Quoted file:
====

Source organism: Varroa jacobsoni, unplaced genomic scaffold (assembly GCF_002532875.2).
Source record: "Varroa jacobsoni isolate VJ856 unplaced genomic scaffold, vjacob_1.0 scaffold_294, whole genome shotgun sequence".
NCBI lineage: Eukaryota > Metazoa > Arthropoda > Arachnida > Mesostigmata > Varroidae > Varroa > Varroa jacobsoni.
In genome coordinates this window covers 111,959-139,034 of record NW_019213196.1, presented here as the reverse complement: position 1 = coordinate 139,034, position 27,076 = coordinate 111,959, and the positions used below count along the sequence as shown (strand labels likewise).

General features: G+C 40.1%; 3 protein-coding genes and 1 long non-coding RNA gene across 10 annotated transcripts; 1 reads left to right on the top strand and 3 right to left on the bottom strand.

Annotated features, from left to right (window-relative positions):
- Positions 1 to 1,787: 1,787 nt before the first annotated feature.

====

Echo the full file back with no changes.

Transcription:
Source organism: Varroa jacobsoni, unplaced genomic scaffold (assembly GCF_002532875.2).
Source record: "Varroa jacobsoni isolate VJ856 unplaced genomic scaffold, vjacob_1.0 scaffold_294, whole genome shotgun sequence".
NCBI lineage: Eukaryota > Metazoa > Arthropoda > Arachnida > Mesostigmata > Varroidae > Varroa > Varroa jacobsoni.
In genome coordinates this window covers 111,959-139,034 of record NW_019213196.1, presented here as the reverse complement: position 1 = coordinate 139,034, position 27,076 = coordinate 111,959, and the positions used below count along the sequence as shown (strand labels likewise).

General features: G+C 40.1%; 3 protein-coding genes and 1 long non-coding RNA gene across 10 annotated transcripts; 1 reads left to right on the top strand and 3 right to left on the bottom strand.

Annotated features, from left to right (window-relative positions):
- Positions 1 to 1,787: 1,787 nt before the first annotated feature.